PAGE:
2013-02-20

The difference between …

If I was one of those no-nonsense, hard hitting, no punches pulled kind of editor, this is one of those posts where I'd claim that I was trying to get you to "face up" to a "harsh reality".

Thankfully, I don't believe in natural talent or that some writers are "innately special".

Some writers are special. It's just that there are reasons for it.

And here's why this might not be about facing a harsh reality: you might be one of them.

There is a difference. The difference between a story and "things that happen". The difference between a character and a person. The difference between narration and "saying what happened". The difference between, yes, art and reporting.

Again, I don't think art  is magical. Great artists are usually extraordinary people, but it takes an extraordinary person to study their art obsessively for their whole life, in an unending and insatiable search for ever-shifting perfection. So it's hardly surprising that the people who become great artists usually bend that way.

Today, there are a lot of writers who are doing something that not everyone can do. They are inventing intriguing and engaging sequences of events involving intriguing and engaging personages, and writing those into novels using sound, clear and often lively and engaging English.

And don't get me wrong - there is room on the virtual bookshelf for them. But what they are creating is, to put it dryly, lacking an extra dimension that is found in the classics of literary art. To put it more colourfully, what they are creating is a microwave lasagna.

The common factor in everything that I have grown accustomed to calling art, is that it uses its medium to communicate ideas or feelings that are difficult to express otherwise, and which is some cases are more strongly expressed through the chosen artistic medium than they would have been if expressed (the way I, a non-artist, generally expresses them) through a few carefully selected words.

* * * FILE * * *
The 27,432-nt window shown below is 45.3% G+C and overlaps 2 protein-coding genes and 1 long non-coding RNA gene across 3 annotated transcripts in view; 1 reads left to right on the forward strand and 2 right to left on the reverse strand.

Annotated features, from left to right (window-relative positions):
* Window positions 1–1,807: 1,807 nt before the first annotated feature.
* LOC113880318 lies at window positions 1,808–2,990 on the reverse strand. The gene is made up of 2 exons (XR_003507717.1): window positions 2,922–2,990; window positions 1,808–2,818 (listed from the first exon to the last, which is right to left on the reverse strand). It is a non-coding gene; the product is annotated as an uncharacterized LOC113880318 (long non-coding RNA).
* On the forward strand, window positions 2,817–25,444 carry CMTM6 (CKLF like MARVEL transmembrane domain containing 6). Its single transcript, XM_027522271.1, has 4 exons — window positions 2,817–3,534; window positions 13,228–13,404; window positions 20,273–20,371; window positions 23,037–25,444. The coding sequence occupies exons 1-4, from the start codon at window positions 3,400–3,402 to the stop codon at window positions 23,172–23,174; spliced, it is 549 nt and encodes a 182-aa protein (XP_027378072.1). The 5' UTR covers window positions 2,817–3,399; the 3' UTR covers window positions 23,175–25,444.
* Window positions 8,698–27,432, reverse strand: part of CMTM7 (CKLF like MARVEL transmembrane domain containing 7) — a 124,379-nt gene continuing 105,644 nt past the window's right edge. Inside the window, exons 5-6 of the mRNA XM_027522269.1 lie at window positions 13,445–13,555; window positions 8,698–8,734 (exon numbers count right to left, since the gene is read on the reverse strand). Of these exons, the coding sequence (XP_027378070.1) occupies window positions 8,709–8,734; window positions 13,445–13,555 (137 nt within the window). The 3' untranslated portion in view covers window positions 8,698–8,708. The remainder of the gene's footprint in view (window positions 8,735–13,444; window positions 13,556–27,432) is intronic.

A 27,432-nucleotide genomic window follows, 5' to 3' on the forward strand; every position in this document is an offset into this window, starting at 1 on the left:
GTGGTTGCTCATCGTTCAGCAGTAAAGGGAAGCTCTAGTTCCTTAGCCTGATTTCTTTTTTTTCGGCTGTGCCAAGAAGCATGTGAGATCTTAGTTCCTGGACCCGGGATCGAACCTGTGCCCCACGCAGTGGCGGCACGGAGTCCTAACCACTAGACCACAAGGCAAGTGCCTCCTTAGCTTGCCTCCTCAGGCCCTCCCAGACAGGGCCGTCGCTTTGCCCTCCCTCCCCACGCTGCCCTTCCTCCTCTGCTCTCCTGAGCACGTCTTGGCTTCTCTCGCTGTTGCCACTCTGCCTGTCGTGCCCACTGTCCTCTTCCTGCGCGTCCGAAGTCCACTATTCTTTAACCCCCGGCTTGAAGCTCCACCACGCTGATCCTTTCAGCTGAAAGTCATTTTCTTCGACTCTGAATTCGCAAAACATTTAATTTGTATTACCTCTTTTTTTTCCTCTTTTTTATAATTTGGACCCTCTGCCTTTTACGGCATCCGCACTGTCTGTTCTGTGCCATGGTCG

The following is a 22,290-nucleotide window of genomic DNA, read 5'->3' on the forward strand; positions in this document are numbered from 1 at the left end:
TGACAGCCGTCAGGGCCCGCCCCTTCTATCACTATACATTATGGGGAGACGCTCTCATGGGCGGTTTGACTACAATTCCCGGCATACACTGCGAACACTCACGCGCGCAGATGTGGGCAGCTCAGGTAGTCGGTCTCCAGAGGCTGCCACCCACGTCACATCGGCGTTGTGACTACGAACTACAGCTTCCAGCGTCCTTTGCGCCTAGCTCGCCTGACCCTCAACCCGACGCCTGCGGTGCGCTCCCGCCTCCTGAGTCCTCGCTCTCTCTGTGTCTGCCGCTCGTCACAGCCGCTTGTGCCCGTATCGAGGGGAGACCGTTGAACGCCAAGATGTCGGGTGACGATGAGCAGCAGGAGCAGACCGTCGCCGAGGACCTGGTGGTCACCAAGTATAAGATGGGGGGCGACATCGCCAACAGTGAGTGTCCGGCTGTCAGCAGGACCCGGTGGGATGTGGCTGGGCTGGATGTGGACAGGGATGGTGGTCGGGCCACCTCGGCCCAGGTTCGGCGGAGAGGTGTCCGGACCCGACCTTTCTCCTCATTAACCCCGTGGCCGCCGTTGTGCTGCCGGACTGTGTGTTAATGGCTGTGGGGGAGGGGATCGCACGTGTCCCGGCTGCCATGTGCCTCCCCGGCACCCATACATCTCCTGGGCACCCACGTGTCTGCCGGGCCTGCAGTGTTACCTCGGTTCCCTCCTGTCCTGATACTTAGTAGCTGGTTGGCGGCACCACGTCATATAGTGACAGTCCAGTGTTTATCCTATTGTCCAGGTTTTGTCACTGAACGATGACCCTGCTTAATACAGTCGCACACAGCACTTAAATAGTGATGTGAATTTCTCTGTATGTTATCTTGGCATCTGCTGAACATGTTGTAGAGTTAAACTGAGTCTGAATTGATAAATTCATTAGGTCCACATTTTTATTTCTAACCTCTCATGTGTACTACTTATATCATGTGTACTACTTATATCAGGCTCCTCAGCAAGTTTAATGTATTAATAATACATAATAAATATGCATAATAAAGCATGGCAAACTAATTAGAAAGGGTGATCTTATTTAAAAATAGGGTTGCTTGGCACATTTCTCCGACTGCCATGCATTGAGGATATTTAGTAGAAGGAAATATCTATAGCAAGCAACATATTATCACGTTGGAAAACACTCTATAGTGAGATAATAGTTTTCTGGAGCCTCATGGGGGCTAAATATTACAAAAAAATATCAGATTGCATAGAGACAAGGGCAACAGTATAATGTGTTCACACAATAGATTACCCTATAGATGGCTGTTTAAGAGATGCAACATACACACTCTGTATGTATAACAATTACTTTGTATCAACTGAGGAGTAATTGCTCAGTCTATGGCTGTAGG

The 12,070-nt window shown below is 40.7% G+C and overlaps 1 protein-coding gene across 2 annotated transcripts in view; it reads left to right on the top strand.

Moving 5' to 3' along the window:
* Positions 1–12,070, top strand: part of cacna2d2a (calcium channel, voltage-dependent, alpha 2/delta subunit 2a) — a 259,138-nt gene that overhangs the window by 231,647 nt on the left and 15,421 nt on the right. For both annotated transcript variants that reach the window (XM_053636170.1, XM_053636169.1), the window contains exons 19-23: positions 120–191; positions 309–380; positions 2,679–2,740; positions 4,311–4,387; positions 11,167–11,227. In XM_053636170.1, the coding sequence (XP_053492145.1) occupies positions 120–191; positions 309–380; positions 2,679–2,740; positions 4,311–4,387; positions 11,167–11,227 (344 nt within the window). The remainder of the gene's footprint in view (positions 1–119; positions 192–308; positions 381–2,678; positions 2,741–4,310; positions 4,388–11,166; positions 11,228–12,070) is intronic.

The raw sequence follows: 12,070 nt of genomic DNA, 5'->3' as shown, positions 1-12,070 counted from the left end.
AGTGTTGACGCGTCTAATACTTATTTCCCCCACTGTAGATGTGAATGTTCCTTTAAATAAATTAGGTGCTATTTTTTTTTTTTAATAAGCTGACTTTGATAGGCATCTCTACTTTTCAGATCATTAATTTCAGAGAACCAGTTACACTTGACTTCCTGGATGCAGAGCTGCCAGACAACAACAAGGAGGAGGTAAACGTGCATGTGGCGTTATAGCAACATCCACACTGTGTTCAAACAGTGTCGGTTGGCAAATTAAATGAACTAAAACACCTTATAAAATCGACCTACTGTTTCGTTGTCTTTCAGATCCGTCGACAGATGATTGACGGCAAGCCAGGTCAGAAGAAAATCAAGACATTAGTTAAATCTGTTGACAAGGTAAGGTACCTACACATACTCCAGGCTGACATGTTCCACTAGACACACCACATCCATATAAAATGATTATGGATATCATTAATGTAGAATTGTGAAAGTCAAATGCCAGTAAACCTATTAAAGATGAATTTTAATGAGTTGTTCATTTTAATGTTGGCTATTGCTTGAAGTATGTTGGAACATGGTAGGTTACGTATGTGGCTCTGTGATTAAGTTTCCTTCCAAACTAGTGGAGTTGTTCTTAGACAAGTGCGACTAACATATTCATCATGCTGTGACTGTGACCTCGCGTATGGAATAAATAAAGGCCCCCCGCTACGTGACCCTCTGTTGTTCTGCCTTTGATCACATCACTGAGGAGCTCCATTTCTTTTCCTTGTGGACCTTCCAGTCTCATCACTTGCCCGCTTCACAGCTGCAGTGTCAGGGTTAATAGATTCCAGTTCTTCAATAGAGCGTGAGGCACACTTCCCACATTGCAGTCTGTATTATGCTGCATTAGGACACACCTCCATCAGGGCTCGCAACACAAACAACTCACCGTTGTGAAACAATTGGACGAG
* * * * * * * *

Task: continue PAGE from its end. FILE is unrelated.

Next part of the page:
Novels are no different. The medium of the novel is the narration, characters and plot, in the same way that the medium of a painting is paint. The message of a novel can be as subtle and subjective or as blatant and obvious as the message of a painting.

Am I saying that a novel without a message isn't art?

Yes, I suppose I am.

One of my clients wrote a science fiction short story; it has spaceships and monsters and clones in it (but no ray-guns). I know it was art because I could sum it up with:

This is a story about motherhood.

If I took the time (and I try not to deconstruct my clients' work too much), I could show that there were clues in every layer of the story: choice of words; sentence structure, paragraph structure, imagery, metaphor, scenery, action both as itself and as a symbol for the theme. Conscious and unconscious imagery abounds in the story, and while part of the plot is (in a very limited way) about a mother-daughter relationship, the story's underlying message is about a universal ideal of motherhood.

Not every writer, either consciously or unconsciously, even attempts this level of thematic integration. However it has come as something of a surprise, dipping into some of the better known indie successes of the last couple of years, that some writers make no attempt whatever at even having a message, let alone thinking of it as a theme and introducing resonant symbolism and harmonic (or discordant) language.

I have gone on record as saying that you can learn to be a better writer by reading, writing and telling stories aloud. But if your stories do nothing beyond saying "this is what happened to these folks" then you are a reporter, not an artist.